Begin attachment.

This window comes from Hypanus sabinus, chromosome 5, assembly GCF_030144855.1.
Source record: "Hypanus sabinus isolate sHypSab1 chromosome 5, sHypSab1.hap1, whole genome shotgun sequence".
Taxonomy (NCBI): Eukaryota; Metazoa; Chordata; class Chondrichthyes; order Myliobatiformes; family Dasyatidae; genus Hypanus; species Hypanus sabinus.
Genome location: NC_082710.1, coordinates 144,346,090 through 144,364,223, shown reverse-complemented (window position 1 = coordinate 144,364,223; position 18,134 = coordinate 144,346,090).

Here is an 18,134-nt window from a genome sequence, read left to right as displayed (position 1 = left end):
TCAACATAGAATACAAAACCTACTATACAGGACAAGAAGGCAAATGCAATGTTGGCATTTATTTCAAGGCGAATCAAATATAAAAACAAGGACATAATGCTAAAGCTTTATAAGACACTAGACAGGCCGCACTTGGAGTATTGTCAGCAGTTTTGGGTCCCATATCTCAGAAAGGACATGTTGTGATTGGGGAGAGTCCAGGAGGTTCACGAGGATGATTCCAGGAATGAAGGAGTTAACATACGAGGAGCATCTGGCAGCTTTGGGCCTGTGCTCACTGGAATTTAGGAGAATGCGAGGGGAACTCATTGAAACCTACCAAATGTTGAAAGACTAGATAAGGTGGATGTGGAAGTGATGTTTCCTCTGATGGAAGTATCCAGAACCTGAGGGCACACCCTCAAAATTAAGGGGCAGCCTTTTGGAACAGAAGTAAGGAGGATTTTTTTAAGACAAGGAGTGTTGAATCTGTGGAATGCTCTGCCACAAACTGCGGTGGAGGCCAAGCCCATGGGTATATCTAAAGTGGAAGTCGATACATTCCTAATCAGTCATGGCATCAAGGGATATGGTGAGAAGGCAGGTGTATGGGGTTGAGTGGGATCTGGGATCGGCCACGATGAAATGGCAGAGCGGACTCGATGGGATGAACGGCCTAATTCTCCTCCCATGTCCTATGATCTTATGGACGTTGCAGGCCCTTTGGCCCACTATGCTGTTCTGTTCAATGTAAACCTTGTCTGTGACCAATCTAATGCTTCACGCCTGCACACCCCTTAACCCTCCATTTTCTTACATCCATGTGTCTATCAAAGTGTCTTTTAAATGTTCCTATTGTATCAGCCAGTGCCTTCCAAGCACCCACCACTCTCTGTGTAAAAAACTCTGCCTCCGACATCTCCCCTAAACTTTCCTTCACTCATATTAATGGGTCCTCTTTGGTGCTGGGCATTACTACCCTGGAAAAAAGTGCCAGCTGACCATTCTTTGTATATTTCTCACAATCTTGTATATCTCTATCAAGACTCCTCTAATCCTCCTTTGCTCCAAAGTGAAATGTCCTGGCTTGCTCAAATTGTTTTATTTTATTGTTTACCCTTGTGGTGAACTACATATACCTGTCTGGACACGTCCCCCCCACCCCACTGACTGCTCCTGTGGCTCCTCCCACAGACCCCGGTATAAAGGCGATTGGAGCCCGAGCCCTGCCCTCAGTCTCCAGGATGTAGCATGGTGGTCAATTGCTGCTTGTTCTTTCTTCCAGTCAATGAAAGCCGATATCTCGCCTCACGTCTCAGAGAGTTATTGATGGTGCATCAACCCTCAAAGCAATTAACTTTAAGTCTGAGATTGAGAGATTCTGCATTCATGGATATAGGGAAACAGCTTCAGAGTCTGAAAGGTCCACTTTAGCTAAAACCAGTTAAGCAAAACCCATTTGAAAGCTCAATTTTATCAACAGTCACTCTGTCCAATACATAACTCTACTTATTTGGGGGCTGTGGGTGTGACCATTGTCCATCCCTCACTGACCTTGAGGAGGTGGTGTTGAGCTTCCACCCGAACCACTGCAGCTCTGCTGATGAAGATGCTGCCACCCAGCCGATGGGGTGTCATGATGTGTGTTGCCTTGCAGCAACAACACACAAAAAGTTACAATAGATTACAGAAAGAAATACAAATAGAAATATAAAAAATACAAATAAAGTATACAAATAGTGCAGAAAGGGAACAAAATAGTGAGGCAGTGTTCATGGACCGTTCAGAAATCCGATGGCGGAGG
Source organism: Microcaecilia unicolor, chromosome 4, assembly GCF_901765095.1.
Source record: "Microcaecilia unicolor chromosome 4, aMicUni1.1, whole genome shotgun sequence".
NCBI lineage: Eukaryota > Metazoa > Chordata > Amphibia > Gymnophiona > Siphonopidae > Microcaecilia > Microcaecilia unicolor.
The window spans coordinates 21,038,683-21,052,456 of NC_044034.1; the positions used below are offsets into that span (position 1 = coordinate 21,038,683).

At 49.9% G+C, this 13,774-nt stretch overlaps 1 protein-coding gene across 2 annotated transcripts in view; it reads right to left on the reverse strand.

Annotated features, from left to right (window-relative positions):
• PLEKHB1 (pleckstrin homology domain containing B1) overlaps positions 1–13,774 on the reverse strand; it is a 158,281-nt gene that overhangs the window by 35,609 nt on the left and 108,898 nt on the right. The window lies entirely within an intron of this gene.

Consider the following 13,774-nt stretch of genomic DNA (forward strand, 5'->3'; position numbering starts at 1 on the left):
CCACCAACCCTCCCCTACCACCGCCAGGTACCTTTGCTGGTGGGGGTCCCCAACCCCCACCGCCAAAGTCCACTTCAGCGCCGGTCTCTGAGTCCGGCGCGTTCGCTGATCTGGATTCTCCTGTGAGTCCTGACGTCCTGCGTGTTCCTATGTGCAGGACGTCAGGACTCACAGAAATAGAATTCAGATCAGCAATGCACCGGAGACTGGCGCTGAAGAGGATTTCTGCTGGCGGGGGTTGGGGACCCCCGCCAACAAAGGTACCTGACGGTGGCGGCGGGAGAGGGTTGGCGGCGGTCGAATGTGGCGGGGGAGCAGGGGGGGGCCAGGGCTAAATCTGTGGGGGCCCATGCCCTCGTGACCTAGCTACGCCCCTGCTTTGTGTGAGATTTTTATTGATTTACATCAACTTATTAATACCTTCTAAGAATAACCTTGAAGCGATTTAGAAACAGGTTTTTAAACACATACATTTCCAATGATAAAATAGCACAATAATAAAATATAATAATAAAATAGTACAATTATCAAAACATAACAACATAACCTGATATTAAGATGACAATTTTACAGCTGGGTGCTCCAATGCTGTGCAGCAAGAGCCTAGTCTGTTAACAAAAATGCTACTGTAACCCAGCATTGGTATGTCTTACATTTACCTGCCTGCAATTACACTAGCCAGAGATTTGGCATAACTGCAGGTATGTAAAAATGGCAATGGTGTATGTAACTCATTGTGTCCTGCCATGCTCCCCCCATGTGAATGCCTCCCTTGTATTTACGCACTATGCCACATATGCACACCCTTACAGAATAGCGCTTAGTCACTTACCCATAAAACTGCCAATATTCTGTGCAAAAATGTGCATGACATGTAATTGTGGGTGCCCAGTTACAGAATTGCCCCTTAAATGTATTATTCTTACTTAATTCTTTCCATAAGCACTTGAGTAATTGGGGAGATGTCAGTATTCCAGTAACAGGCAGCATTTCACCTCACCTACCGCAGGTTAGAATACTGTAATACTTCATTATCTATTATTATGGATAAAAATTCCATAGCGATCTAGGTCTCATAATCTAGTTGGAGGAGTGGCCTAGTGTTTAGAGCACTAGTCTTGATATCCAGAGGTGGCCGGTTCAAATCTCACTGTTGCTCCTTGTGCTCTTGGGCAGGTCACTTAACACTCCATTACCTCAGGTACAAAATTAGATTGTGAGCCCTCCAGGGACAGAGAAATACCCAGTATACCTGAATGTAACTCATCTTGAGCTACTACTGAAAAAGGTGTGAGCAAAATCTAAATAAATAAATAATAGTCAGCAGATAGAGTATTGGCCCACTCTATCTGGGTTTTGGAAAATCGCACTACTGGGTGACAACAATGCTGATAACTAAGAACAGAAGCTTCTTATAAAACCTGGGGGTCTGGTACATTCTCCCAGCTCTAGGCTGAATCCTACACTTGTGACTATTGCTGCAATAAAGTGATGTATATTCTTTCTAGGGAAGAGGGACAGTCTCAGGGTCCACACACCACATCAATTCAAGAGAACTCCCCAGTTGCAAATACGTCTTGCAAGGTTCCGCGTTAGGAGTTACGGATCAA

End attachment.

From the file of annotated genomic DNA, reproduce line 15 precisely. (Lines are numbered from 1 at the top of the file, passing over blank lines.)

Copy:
CCACCAACCCTCCCCTACCACCGCCAGGTACCTTTGCTGGTGGGGGTCCCCAACCCCCACCGCCAAAGTCCACTTCAGCGCCGGTCTCTGAGTCCGGCGCGTTCGCTGATCTGGATTCTCCTGTGAGTCCTGACGTCCTGCGTGTTCCTATGTGCAGGACGTCAGGACTCACAGAAATAGAATTCAGATCAGCAATGCACCGGAGACTGGCGCTGAAGAGGATTTCTGCTGGCGGGGGTTGGGGACCCCCGCCAACAAAGGTACCTGACGGTGGCGGCGGGAGAGGGTTGGCGGCGGTCGAATGTGGCGGGGGAGCAGGGGGGGGCCAGGGCTAAATCTGTGGGGGCCCATGCCCTCGTGACCTAGCTACGCCCCTGCTTTGTGTGAGATTTTTATTGATTTACATCAACTTATTAATACCTTCTAAGAATAACCTTGAAGCGATTTAGAAACAGGTTTTTAAACACATACATTTCCAATGATAAAATAGCACAATAATAAAATATAATAATAAAATAGTACAATTATCAAAACATAACAACATAACCTGATATTAAGATGACAATTTTACAGCTGGGTGCTCCAATGCTGTGCAGCAAGAGCCTAGTCTGTTAACAAAAATGCTACTGTAACCCAGCATTGGTATGTCTTACATTTACCTGCCTGCAATTACACTAGCCAGAGATTTGGCATAACTGCAGGTATGTAAAAATGGCAATGGTGTATGTAACTCATTGTGTCCTGCCATGCTCCCCCCATGTGAATGCCTCCCTTGTATTTACGCACTATGCCACATATGCACACCCTTACAGAATAGCGCTTAGTCACTTACCCATAAAACTGCCAATATTCTGTGCAAAAATGTGCATGACATGTAATTGTGGGTGCCCAGTTACAGAATTGCCCCTTAAATGTATTATTCTTACTTAATTCTTTCCATAAGCACTTGAGTAATTGGGGAGATGTCAGTATTCCAGTAACAGGCAGCATTTCACCTCACCTACCGCAGGTTAGAATACTGTAATACTTCATTATCTATTATTATGGATAAAAATTCCATAGCGATCTAGGTCTCATAATCTAGTTGGAGGAGTGGCCTAGTGTTTAGAGCACTAGTCTTGATATCCAGAGGTGGCCGGTTCAAATCTCACTGTTGCTCCTTGTGCTCTTGGGCAGGTCACTTAACACTCCATTACCTCAGGTACAAAATTAGATTGTGAGCCCTCCAGGGACAGAGAAATACCCAGTATACCTGAATGTAACTCATCTTGAGCTACTACTGAAAAAGGTGTGAGCAAAATCTAAATAAATAAATAATAGTCAGCAGATAGAGTATTGGCCCACTCTATCTGGGTTTTGGAAAATCGCACTACTGGGTGACAACAATGCTGATAACTAAGAACAGAAGCTTCTTATAAAACCTGGGGGTCTGGTACATTCTCCCAGCTCTAGGCTGAATCCTACACTTGTGACTATTGCTGCAATAAAGTGATGTATATTCTTTCTAGGGAAGAGGGACAGTCTCAGGGTCCACACACCACATCAATTCAAGAGAACTCCCCAGTTGCAAATACGTCTTGCAAGGTTCCGCGTTAGGAGTTACGGATCAA